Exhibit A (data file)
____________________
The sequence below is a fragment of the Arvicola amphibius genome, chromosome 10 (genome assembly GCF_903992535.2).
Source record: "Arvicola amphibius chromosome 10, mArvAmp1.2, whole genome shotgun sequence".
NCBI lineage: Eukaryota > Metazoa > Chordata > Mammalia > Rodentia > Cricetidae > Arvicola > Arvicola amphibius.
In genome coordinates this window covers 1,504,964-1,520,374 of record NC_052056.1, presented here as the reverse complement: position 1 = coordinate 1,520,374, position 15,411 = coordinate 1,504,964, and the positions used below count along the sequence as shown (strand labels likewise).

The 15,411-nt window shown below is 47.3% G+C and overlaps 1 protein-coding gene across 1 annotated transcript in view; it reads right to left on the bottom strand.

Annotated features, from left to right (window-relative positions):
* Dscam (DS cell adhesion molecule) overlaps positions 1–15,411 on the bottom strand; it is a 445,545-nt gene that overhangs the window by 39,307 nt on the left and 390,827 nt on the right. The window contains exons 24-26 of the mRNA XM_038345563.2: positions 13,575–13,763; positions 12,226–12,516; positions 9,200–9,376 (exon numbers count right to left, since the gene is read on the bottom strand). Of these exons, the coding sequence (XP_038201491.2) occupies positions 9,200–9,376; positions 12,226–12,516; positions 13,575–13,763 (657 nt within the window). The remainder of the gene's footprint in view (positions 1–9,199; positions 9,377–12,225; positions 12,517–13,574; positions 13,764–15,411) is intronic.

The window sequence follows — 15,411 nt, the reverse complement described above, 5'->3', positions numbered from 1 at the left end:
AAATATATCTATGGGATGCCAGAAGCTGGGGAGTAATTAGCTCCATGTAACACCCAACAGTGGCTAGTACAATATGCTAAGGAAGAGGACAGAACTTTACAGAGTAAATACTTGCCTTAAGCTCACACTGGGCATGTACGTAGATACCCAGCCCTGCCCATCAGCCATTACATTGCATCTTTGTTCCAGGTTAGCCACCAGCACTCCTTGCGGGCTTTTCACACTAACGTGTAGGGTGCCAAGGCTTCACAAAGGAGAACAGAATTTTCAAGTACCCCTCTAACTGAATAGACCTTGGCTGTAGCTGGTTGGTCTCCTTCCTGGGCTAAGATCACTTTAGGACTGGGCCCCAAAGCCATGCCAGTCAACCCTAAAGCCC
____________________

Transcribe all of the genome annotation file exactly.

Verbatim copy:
The sequence below is a fragment of the Arvicola amphibius genome, chromosome 10 (genome assembly GCF_903992535.2).
Source record: "Arvicola amphibius chromosome 10, mArvAmp1.2, whole genome shotgun sequence".
NCBI lineage: Eukaryota > Metazoa > Chordata > Mammalia > Rodentia > Cricetidae > Arvicola > Arvicola amphibius.
In genome coordinates this window covers 1,504,964-1,520,374 of record NC_052056.1, presented here as the reverse complement: position 1 = coordinate 1,520,374, position 15,411 = coordinate 1,504,964, and the positions used below count along the sequence as shown (strand labels likewise).

The 15,411-nt window shown below is 47.3% G+C and overlaps 1 protein-coding gene across 1 annotated transcript in view; it reads right to left on the bottom strand.

Annotated features, from left to right (window-relative positions):
* Dscam (DS cell adhesion molecule) overlaps positions 1–15,411 on the bottom strand; it is a 445,545-nt gene that overhangs the window by 39,307 nt on the left and 390,827 nt on the right. The window contains exons 24-26 of the mRNA XM_038345563.2: positions 13,575–13,763; positions 12,226–12,516; positions 9,200–9,376 (exon numbers count right to left, since the gene is read on the bottom strand). Of these exons, the coding sequence (XP_038201491.2) occupies positions 9,200–9,376; positions 12,226–12,516; positions 13,575–13,763 (657 nt within the window). The remainder of the gene's footprint in view (positions 1–9,199; positions 9,377–12,225; positions 12,517–13,574; positions 13,764–15,411) is intronic.

The window sequence follows — 15,411 nt, the reverse complement described above, 5'->3', positions numbered from 1 at the left end:
AAATATATCTATGGGATGCCAGAAGCTGGGGAGTAATTAGCTCCATGTAACACCCAACAGTGGCTAGTACAATATGCTAAGGAAGAGGACAGAACTTTACAGAGTAAATACTTGCCTTAAGCTCACACTGGGCATGTACGTAGATACCCAGCCCTGCCCATCAGCCATTACATTGCATCTTTGTTCCAGGTTAGCCACCAGCACTCCTTGCGGGCTTTTCACACTAACGTGTAGGGTGCCAAGGCTTCACAAAGGAGAACAGAATTTTCAAGTACCCCTCTAACTGAATAGACCTTGGCTGTAGCTGGTTGGTCTCCTTCCTGGGCTAAGATCACTTTAGGACTGGGCCCCAAAGCCATGCCAGTCAACCCTAAAGCCC